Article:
are detailed in this report. The recommendations set the stage for a more vigorous
NSF role in environmental research, education, and scientific assessment in the 21st century.
STRATEGY FOR THE CONDUCT OF THE STUDY
The Board, through its Task Force on the Environment, conducted hearings and town
meetings; solicited input from scientists, government agencies, and the private sector;
reviewed hundreds of reports and documents related to environmental research, education,
and assessments; and sought suggestions through a public web site. Hundreds of suggestions
and recommendations were received and considered. Scholars in every scientific discipline
participated. Comments were received from community groups, local and Federal agency
officials, professional scientific and engineering societies, nongovernmental organizations
(NGOs), the private sector, and concerned citizens. In addition, the Board examined a
variety of programs at NSF to determine the factors most likely to result in effective research,
education, and scientific assessment activities. The Board focused on the overall level, scope,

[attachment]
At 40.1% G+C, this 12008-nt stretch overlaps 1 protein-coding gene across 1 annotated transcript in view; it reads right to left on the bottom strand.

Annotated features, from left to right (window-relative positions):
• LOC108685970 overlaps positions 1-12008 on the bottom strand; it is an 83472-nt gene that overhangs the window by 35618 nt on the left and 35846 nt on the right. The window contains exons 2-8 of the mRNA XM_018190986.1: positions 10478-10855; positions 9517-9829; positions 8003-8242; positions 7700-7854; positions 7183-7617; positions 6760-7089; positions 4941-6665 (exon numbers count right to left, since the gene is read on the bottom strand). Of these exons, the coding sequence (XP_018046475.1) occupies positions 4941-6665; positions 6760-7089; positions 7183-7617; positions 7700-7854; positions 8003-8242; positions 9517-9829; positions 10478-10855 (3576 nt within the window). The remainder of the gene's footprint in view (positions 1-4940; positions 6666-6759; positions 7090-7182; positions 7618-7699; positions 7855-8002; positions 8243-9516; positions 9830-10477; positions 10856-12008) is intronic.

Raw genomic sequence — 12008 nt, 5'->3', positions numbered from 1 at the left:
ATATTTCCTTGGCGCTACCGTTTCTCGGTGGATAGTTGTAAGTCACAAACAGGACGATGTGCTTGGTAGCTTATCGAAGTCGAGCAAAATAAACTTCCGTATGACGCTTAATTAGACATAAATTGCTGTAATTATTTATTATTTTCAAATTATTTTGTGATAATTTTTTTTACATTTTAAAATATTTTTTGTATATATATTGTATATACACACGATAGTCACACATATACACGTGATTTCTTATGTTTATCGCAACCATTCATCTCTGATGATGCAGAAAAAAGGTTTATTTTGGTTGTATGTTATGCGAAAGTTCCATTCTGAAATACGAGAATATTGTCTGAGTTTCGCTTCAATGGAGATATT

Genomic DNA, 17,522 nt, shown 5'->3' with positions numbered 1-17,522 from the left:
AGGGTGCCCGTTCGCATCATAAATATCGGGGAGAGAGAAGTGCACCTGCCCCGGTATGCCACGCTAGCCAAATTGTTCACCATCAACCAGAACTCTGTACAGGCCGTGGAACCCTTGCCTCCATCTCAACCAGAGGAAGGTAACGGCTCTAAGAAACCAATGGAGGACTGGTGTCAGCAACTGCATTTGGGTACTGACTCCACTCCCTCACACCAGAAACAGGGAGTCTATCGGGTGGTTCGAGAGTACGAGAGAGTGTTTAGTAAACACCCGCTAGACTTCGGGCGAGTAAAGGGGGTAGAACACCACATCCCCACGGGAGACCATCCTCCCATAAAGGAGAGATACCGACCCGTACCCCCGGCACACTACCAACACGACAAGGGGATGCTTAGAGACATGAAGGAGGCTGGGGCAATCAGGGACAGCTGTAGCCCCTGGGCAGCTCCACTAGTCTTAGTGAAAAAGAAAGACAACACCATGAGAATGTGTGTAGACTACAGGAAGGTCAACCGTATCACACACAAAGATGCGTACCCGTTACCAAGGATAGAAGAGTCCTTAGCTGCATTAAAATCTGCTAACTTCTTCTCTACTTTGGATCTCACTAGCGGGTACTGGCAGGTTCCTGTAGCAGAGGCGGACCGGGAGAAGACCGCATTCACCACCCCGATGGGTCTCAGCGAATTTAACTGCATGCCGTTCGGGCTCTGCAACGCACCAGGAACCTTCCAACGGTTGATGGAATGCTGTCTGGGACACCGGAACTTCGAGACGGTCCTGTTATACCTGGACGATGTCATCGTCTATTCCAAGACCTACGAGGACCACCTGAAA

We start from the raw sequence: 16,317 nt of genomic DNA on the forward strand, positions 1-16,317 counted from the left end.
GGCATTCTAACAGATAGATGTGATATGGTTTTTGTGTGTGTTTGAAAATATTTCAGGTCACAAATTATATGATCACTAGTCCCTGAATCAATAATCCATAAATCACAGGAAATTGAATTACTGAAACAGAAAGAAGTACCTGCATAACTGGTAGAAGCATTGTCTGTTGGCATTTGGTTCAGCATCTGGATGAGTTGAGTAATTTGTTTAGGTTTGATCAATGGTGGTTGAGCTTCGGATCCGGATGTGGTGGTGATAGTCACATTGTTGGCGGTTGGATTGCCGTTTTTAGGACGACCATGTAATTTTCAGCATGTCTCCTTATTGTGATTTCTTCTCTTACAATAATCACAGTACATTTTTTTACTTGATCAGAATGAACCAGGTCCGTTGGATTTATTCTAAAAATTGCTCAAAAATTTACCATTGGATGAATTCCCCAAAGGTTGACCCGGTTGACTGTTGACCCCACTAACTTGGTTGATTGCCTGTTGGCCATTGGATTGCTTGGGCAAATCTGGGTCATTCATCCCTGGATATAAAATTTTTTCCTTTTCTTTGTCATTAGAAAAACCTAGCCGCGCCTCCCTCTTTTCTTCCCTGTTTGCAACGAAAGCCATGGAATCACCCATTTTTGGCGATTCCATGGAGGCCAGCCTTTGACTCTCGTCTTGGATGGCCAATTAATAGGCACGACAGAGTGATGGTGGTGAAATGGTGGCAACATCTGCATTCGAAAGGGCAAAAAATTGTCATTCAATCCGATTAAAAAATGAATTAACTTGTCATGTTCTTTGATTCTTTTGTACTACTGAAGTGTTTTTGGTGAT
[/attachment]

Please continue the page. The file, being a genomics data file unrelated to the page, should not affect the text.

robustness, balance, funding, and organization of the Foundation's environmental activities.
A number of themes emerged from this diverse input. Foremost among them was a strong
endorsement of the fundamental operating principles of NSF. At the same time, the Board
heard many ideas that framed ways in which NSF could and should expand its environmental
portfolio. The majority of these suggestions focus on enhancing both the disciplinary and
interdisciplinary understanding of environmental systems and problems; improving the
systematic acquisition, analysis, and synthesis of data; and improving the interpretation and
dissemination of this information into understandable formats for multiple uses and users.
Throughout the public input process, it was clear that citizens, government officials, other
Federal agencies, professional scientific and engineering societies, and individual scientists
look to NSF for leadership in environmental research, education, and scientific assessment.
The strong message running through the input process was that NSF is poised and is
expected to respond vigorously to the new challenges of providing and communicating the
fundamental knowledge base and educating and training the workforce to meet the environmental
challenges of the next century. A parallel message underscored the necessity of